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Pneumonia In Babies: Causes, Symptoms, Diagnosis And Treatment

World Pneumonia Day is observed on 12 November every year. The World Pneumonia Day aims to raise awareness of pneumonia as a public health issue and help prevent the millions of avoidable child deaths from pneumonia that occur each year. Organised by the Global Coalition against Child Pneumonia, the day seeks to bring attention among donors, policymakers, health care professionals and the general public.

The first World Pneumonia Day was observed on 2 November 2009 and since then, the day has been shifted to 12 November.

Regarded as the world's leading cause of death among children, pneumonia kills one child every 39 seconds - yet, pneumonia remains a neglected disease. The pneumonia-causing virus enters our body through our lungs and settles in the air sacs. Our body tries to fight off this by inflammation and fills our lungs with fluid and pus [1] .

Ranked as the eighth leading cause of death in the world, there is a growing need to educate people about this disease and prevention methods. Though there are vaccines available for the prevention of this disease, once contracted it can be difficult to combat. Doctors usually prescribe certain antibiotics to reduce pain and swelling. Many resorts to ayurvedic remedies to manage the disease[2] .

In this article, we will take a look at the way the condition affects young children.

Causes Of Pneumonia In Babies

Caused by a variety of germs such as viruses, bacteria, fungi, and parasites - pneumonia is mostly caused by viruses such as adenoviruses, rhinovirus, influenza virus (flu), respiratory syncytial virus (RSV), and parainfluenza virus [3].

The causes of childhood pneumonia can vary by age. That is, pneumonia due to respiratory viruses, Streptococcus pneumoniae, and Haemophilus influenza is more common in children under 5 years old. Pneumonia due to Mycoplasma pneumoniae is frequently observed in children between the ages of 5 and 13 [3] .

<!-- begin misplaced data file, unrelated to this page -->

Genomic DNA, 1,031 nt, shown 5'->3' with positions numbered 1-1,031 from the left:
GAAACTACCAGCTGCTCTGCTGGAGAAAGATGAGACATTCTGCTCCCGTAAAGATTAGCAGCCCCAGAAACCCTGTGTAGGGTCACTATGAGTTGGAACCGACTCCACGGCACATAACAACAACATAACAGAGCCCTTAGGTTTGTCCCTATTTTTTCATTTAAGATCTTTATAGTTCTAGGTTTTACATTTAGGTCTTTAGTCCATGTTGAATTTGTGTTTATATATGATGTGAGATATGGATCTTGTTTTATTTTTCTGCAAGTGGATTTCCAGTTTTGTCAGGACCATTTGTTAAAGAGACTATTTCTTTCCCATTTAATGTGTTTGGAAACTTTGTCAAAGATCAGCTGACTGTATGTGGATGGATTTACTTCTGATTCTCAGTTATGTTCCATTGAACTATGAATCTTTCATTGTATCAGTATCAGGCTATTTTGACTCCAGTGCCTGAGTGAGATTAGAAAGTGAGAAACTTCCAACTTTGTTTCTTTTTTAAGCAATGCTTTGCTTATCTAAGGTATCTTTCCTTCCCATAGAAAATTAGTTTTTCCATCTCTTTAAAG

Babies who develop pneumonia caused by bacteria usually become sick quickly and the ones who get it by viruses will have symptoms that appear more gradually and are less severe[4] . Likewise, pneumonia can also be caused by chlamydia, in children.

Symptoms Of Pneumonia In Babies

In babies and children, symptoms may be less specific and they may not show clear signs of a chest infection.

Some common symptoms of the infection in babies are as follows [5] :

  • Fever
  • Lack of energy
  • Lethargy
  • Noisy or rattly breathing
  • Have difficulty with feeding
  • Grunting sound with breathing

When To See A Doctor

If your child shows any of the following signs, take them to the doctor immediately [6] .

  • Lacks energy for an extended period
  • Has trouble breathing
  • Suffers any significant changes in behaviour or appetite

Diagnosis Of Pneumonia In Babies

To examine the condition, the doctors will make a pneumonia diagnosis after a physical examination [6] . The doctor will check the child's appearance, vital signs and breathing patterns. They will also check for abnormal sounds from the lungs.

In some cases, a chest X-ray or blood tests will be required.

Treatment For Pneumonia In Babies